After the bills known as "SOPA" and "PIPA" were shelved amid some mass protests from online communities, there's a new bill in Congress that has the Internet riled up -- the Cyber Intelligence Sharing and Protection Act, or "CISPA."
The bill has been referred to numerous times as being "worse than SOPA," although that's more of an opinion than anything else.
While SOPA was supposed to mainly target intellectual property on the Internet, CISPA allows private companies to share information with the government in the name of perceived "cyber threats."
Congressmen representing all parts of the country have been quizzed on their stance of CISPA, and even the White House has released a statement on the bill, saying "the Administration strongly opposes [the bill] in its current form."
Two of the bill's 112 co-sponsors are gentlemen from Arizona, Congressmen Trent Franks and Ben Quayle.
Quayle was one of the co-sponsors to SOPA -- before withdrawing his name due to the bill's possible "unintended consequences" amid the Internet uproar -- so we reached out to his office to check out the thought process on CISPA.
We asked for Quayle's stance on the matter -- aside from being a co-sponsor -- and to respond to the privacy concerns, specifically a statement released by libertarian-leaning Congressman Ron Paul.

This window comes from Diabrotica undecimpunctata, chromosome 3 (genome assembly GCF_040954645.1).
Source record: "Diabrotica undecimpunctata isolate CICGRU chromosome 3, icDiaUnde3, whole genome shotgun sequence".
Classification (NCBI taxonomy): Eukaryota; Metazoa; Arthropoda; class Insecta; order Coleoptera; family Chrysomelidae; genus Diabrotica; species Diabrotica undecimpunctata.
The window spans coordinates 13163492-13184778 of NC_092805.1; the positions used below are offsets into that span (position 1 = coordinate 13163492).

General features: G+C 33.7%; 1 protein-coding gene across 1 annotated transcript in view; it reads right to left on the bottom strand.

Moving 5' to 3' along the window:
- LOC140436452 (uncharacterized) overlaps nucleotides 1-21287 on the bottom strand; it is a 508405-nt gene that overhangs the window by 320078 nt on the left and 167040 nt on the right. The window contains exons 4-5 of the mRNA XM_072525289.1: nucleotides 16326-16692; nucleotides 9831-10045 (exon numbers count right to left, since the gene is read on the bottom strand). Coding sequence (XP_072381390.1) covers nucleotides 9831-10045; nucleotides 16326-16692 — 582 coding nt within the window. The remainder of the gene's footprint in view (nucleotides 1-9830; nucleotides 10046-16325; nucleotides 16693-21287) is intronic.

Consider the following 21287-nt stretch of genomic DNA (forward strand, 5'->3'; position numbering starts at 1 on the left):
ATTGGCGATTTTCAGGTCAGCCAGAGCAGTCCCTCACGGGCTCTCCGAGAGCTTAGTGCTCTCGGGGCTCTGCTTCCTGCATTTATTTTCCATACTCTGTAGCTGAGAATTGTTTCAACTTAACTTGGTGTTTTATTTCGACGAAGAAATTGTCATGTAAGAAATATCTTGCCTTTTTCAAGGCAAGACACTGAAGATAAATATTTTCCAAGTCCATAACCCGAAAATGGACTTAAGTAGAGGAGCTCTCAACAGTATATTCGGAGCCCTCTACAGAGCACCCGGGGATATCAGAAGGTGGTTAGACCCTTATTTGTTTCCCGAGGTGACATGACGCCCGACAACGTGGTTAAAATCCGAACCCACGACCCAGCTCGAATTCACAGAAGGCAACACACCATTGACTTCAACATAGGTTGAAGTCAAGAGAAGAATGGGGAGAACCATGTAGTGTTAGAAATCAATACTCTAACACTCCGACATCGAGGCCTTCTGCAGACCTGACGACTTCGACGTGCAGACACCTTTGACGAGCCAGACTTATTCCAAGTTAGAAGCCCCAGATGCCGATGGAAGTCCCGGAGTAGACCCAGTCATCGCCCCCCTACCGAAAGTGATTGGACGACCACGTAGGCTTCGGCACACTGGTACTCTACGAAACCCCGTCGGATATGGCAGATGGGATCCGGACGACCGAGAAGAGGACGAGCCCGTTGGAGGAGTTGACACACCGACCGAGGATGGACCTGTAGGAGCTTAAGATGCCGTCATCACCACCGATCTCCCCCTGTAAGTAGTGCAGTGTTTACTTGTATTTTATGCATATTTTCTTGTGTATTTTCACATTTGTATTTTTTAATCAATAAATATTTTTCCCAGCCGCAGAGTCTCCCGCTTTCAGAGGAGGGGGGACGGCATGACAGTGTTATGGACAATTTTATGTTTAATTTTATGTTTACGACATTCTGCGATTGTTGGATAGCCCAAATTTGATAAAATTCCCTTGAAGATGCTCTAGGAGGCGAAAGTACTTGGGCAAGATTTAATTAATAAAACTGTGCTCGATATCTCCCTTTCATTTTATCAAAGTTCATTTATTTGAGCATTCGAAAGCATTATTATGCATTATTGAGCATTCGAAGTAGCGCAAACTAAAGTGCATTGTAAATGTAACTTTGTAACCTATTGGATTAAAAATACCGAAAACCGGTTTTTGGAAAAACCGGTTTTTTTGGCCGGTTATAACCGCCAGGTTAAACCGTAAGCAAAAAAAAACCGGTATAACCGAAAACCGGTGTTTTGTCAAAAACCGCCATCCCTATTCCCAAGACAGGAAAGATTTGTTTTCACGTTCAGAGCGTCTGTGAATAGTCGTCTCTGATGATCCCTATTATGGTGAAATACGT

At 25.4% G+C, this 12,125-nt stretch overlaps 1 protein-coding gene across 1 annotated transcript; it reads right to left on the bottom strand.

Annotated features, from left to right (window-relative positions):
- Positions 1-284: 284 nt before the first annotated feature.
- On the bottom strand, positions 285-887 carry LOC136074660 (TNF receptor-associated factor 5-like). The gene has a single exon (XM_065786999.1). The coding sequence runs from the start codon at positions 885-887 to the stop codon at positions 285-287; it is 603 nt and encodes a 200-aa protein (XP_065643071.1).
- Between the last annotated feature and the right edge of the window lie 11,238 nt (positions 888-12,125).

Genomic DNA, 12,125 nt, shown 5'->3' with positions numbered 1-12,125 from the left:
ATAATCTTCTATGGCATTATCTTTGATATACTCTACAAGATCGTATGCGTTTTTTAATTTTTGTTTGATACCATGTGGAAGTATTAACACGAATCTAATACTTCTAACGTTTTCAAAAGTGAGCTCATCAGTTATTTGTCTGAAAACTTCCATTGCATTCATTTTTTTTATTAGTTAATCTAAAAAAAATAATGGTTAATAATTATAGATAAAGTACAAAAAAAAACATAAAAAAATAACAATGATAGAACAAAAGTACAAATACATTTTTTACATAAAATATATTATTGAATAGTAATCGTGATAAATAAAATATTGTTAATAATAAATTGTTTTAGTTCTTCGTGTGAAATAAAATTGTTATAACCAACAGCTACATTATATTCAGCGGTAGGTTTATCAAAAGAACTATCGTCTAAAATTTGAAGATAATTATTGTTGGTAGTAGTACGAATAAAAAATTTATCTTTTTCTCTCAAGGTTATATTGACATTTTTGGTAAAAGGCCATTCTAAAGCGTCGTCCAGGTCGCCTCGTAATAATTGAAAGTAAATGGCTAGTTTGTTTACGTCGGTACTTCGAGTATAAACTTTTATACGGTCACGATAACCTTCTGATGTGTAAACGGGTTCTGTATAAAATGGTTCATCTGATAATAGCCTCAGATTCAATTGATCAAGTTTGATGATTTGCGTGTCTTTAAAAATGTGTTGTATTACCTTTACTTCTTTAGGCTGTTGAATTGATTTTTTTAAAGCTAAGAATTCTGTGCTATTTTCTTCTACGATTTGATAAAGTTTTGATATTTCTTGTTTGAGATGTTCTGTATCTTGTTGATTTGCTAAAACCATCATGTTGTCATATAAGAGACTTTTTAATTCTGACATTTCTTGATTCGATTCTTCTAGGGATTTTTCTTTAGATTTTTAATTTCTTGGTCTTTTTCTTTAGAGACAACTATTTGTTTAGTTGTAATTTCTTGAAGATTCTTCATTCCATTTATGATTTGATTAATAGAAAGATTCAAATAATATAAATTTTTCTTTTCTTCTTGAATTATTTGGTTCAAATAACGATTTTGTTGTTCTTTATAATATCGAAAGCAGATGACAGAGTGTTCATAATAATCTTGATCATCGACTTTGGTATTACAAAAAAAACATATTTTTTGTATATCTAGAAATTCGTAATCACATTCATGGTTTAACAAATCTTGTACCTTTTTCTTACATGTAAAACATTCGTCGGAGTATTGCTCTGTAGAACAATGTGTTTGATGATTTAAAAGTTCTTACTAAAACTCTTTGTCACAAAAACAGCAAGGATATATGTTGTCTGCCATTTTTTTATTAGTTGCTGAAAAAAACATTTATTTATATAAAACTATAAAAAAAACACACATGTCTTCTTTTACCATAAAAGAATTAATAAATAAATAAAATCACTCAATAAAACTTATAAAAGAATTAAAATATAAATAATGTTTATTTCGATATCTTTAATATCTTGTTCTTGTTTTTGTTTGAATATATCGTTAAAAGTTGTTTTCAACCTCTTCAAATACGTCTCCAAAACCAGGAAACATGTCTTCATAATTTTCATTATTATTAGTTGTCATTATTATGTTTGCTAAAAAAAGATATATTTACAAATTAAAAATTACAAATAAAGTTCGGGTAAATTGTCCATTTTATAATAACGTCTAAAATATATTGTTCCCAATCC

"Every day, our nation faces cyber attacks that target American intellectual property, personal information and critical national security networks," Quayle says. "These attacks harm American competitiveness and destroy jobs. Even worse, foreign hacking puts every individual's personal information at risk. The Cyber Intelligence Sharing and Protection Act enables private companies to voluntarily share information on breaches of cyber security with the goal of protecting vital cyber-infrastructure and personal information."
Those are Quayle's perceived intentions of the legislation, but he's not blind to the fact that messin' with the Internet isn't something that folks with keyboards have been taking too kindly to.
Therefore, Quayle says he's offering up an amendment to the bill so it can still serve its intended purpose, and address the concerns that have already been brought up.
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"In order to further protect privacy rights, I will offer an amendment that tightens limitations on how the government can use the information it collects," Quayle says. "If the government violates this limitation, the bill provides for government liability for actual damages, costs and attorney's fees in a federal court lawsuit. The government can only use cyber threat information for a limited number of purposes related to cyber security and national security. These provisions together ensure sound privacy protections and necessary cyber security protections for American companies and individuals."
Will this earn a truce between Congress, trying to address "cyber attacks," and the online community, which basically wants the Internet to be a libertarian's wet dream? Maybe, but maybe not. At least Quayle's addressed concerns over these controversial pieces of legislation.
Elsewhere, Congressmen Raul Grijalva and David Schweikert have publicly stated their opposition to CISPA.